Telecommunication and Media Law
The media and telecommunication industry is one that is fast evolving worldwide. From an earlier time period where Print and Radio were considered the primary outlet of entertainment and news, which was slowly replaced by television with a variety of channels for the viewer to consume. From the time since cable television was established, the evolution of television has been drastic and vibrant. Even then, this transformation, while drastic, was gradual. From Black and White to color, to animations and reality TV, this process of evolution was well over a period of 100 years.
At the beginning of the 20th Century, a new form of media and telecommunication was emerging, known as the Internet. While initially conceived with the idea of establishing communication between entities in different countries, this piece of technology evolved, drastically and as quick as one can imagine, in a span of a decade and some to provide for services unfathomable to mankind.
At a time like this, regulating these industries and space is difficult. With ever-evolving practices and propositions, countries find itself at an impasse to update regulations in such a quick span of time.
The Government of UAE established the Telecommunications Regulatory Authority as per Federal Law by Decree Number 3 of 2003 as an independent authority that is empowered to regulate this industry. This Decree provides for the various duties and powers the Authority has in regards to the communication sector of the country.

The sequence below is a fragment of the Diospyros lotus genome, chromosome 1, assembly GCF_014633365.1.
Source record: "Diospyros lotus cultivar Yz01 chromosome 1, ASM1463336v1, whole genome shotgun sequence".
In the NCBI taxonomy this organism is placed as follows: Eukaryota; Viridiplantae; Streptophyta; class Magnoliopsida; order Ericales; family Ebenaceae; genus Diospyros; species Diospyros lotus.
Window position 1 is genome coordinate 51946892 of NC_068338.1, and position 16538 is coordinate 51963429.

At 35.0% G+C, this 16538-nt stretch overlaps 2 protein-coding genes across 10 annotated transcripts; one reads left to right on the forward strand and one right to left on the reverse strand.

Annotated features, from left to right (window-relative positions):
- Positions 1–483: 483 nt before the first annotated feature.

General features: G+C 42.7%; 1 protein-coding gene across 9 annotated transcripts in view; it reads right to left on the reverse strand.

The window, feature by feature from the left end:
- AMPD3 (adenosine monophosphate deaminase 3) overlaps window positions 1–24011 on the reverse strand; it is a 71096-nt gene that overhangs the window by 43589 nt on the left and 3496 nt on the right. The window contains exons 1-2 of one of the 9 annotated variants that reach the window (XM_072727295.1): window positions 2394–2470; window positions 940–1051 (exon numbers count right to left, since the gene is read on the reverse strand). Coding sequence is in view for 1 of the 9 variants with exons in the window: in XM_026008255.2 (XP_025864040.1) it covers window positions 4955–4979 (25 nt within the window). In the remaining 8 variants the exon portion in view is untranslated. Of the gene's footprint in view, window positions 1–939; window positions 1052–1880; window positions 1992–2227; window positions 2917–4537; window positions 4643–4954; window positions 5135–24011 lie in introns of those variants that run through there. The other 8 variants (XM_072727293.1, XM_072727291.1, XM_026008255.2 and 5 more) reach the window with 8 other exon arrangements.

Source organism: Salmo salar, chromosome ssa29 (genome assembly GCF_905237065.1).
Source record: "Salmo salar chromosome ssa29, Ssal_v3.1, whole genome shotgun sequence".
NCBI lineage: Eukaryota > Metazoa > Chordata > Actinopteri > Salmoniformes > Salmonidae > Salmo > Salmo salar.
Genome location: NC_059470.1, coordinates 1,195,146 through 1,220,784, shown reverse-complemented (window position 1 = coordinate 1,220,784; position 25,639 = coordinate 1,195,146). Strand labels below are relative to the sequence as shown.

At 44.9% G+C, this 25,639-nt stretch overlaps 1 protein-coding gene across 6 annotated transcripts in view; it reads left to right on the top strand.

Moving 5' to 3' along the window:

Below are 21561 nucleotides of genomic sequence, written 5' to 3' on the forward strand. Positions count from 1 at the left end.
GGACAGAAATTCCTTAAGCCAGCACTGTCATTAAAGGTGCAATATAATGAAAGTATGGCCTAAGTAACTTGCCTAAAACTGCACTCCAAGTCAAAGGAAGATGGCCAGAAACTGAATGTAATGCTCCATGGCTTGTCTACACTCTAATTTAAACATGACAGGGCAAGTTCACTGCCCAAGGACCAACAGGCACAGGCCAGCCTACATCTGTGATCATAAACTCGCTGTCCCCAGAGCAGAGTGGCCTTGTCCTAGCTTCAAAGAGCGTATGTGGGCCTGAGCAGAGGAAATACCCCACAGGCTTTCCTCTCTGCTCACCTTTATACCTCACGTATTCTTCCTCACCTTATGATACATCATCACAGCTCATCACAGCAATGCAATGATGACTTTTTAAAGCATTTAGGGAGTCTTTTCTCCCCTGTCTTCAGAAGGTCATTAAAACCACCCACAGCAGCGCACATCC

Article 8 of the Decree provides for a head office to be established in Abu Dhabi with an office in Dubai, and more offices in different as it may deem necessary. As of now, there are three offices, two in Abu Dhabi and one in Dubai.
Establishment of this Authority allowed for a second telecom operator in the country by the name of Du to be introduced. This reduced the call rates and internet packages that were earlier only provided by the sole telecom provider in the country known as Etisalat. It is to be noted that although the establishment of two service providers encourages a good alternative for customers, the TRA is excluded from Anti-trust regulations. The Authority is also exempt from being audited by the Audit Bureau. The TRA is authorized to exercise various authoritative activities such as:
- Issuing Executive Order after approval from the cabinet.
- Establishing general policies for telecommunication Sector and presenting it to the cabinet for approval.
- Issuing general directives or instructions regarding implementation of the Law and its Executive orders.
- Issue, extend, revoke and suspend licenses in regards to the Law and its executive orders.
- Decide fees of licenses, authorizations, approvals, and services issued or provided.
- Issue internal rules.
Article 10 and 13 further enumerates the powers and duties of the Authority. The Telecommunication Regulation Authority is also responsible for various regulations including dictating terms on portability of numbers and numbering plans, and usage of radio spectrum pursuant to the Law.
Any activity in relation to telecommunications in the country requires a license to be issued by the Authority or an agreement with an already licensed operator.
Types of Licenses
There are two types of licenses granted by the TRA:
- Class License
- Individual License
A company incorporated under the Commercial Companies Law and a judicial entity or a subsidiary company of the judicial entity, after obtaining approval from the board, is eligible to apply for a Class License.
Applicants under this criteria are required to provide various information such as the company management and shareholding structures, their business operations, the type of network and services they intend to provide, funding source, and any other type of information that may be required by the Authority. These licenses are issued for a period of 10 years and for services which require the usage of scarce resources of spectrum and numbers.
These classes are dependent on the resources requested and did not refer to open class of available licenses.